British Airways is launching a home bag check-in service. A baggage handler will come to you, weigh your bag, security seal it and take it to be loaded.

Pack less stuff, most things can be bought at the place you are going to. You do not need masses of clothes.

Roll your clothes instead of folding, this saves on space and clothes get less crumpled.

 

Photos

 

Ramp up your scenic photos by adding other people into view. It will help create a sense of scale.

Rise at sunrise to have the best attractions with smaller crowds. It’s also a best time for photos due to soft diffused light.

Don’t ruin perfect photographs by displaying the date stamp, especially if you intend on getting some developed / printed.

Skiing this winter? Now you can hire self-tracking drones to film your every move (and fall) using your smart phone’s GPS and Bluetooth!

Be cautious if someone asks you to take a photo with their camera / phone, it may be damaged and they then blame you for it and demand money.

Be even more cautious of asking someone to take pictures of you, they may disappear with your camera or phone.

Buy a few SD cards for your camera and change them daily, so if your camera is stolen, at least you haven’t lost all your photos.

Take extra care if taking ‘selfies’ in a city or near a road – thieves on bikes / motorbikes may snatch the stick.

Make some photos interesting by taking them of landmarks or landscapes at various angles as well as straight on.

Unless it’s to create an effect, photograph people close up with the landmark behind or they’ll be too small to see.

If travelling between states, take photos of place signs at each location to identify where photos were taken.

Most modern hotel TVs now have SD card readers or USB sockets so it’ll be easier to check the quality of your photos.

Some ramps around hotels resemble ski slopes and would be dangerous to use, check with the hotel and ask for photos.

Take plenty of pictures and a large SD card, it is always better to select from a larger number of photos than be left with little choice.

Use a fast shutter speed (or sport mode) on your camera to take better shots of the landscape from a moving vehicle (NOTE! NOT IF YOU ARE THE ONE DRIVING!)

Always ask permission (with a smile) before taking photos of local people, in some countries a small payment will help!

Take a close up of someone wearing mirrored glasses with a reflection of a landmark or another friend in the lens.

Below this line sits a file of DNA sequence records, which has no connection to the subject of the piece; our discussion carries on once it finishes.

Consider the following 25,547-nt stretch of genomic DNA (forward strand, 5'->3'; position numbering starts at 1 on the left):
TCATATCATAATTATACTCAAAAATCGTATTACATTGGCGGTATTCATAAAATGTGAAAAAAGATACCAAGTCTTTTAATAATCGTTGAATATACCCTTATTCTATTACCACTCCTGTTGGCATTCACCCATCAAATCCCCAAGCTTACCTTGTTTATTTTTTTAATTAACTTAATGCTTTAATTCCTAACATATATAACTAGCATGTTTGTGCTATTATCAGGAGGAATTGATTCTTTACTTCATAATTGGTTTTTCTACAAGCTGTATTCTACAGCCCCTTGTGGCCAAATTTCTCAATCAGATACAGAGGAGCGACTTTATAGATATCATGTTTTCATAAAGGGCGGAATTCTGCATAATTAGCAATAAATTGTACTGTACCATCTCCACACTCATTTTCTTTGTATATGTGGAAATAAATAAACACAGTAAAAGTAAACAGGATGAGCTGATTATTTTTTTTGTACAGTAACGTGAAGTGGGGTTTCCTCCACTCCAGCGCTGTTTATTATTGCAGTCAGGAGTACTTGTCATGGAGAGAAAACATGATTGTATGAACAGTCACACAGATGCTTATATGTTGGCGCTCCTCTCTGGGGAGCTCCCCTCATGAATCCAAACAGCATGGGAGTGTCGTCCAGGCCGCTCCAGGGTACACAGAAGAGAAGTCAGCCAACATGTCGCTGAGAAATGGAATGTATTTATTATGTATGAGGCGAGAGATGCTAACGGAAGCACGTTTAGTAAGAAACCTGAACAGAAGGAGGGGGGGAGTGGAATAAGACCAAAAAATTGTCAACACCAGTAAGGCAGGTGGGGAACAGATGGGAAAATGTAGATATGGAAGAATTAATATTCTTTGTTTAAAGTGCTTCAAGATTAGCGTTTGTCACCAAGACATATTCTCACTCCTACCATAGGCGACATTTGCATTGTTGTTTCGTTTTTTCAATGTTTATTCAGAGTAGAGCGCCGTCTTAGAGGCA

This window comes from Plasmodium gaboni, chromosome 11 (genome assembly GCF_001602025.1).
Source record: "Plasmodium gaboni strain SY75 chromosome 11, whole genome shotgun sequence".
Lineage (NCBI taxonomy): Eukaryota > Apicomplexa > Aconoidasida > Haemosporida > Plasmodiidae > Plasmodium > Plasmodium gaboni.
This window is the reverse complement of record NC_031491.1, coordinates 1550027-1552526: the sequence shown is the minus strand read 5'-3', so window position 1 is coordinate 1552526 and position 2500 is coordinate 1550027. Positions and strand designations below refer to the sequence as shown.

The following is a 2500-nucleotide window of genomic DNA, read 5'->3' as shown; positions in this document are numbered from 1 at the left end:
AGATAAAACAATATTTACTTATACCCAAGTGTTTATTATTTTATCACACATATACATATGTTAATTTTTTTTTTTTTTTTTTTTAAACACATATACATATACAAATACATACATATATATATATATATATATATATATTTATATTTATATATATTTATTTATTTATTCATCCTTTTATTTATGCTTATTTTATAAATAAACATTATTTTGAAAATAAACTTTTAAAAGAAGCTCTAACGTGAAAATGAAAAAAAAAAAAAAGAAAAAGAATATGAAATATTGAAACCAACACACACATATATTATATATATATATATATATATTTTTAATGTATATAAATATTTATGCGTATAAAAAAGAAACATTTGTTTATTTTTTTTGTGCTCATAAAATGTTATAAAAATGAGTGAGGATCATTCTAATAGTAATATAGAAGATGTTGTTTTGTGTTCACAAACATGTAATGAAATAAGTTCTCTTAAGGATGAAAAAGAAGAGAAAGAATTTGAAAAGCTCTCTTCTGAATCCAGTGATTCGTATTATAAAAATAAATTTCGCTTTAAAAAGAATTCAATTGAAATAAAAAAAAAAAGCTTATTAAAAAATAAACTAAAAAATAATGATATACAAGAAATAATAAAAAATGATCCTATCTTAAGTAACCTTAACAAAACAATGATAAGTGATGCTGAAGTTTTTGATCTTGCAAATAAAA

Using a ‘selfie stick’ check that the stick is not in the shot and make sure its shadow doesn’t end up spoiling your picture.

 

Toilets

 

In some countries the toilets in petrol / gas stations are extremely basic with no paper, no towels, sometimes no seats and no chain! Take your own bog roll!!

Best to take hand sanitizer with you on trips as many public toilets in some countries have poor or no washing facilities.

In some countries the toilet paper in public toilets (where available) may be found on the wall outside of the cubicle, don’t get caught out.

If you find a pile of newspapers in the toilet, note… These are not for reading, use your imagination.

 

Camping

 

If camping in a tent NEVER be tempted to place a barbecue/fire inside to keep warm, apart from potential fire risk, carbon monoxide build up may kill you.

Keep tents, sleeping bags and other fabric camping equipment dry by storing them with some packets of silica gel.

Keep camping gear in sealed plastic bags help keep the equipment dry.

 

Biking, walking, driving

 

When renting always take pictures of vehicles and equipment in case of dispute when returning them.

Even if the locals don’t wear helmets, always wear one, especially on foreign roads which may have unknown hazards.

In remote, tropical locations, always check your shoes first to ensure no spiders or other insects have climbed inside them!

Archaeological sites usually have no or little shade from the sun – make sure you wear some form of hat and drink plenty of bottled water! Do not forget sunscreen.

Avoid sore shoulders from straps when carrying heavy bags by placing a sanitary towel under your top for cushioning.

It is not just those in the United Kingdom who drive on the left, check out the rules for the countries on the graphic for reference.

Avoid red hot car seats (especially leather ones) and avoid sticking to them by covering them with a blanket while the car is parked.

Some countries have toll roads, and these start just beyond the airport, ask your car hire company if you need change.

If walking on a trail, step down steps sideways to protect your knees from being hurt.

Rent a smaller car which would be more manageable on sharp bends, and tight roads in smaller locations. These will be cheaper too!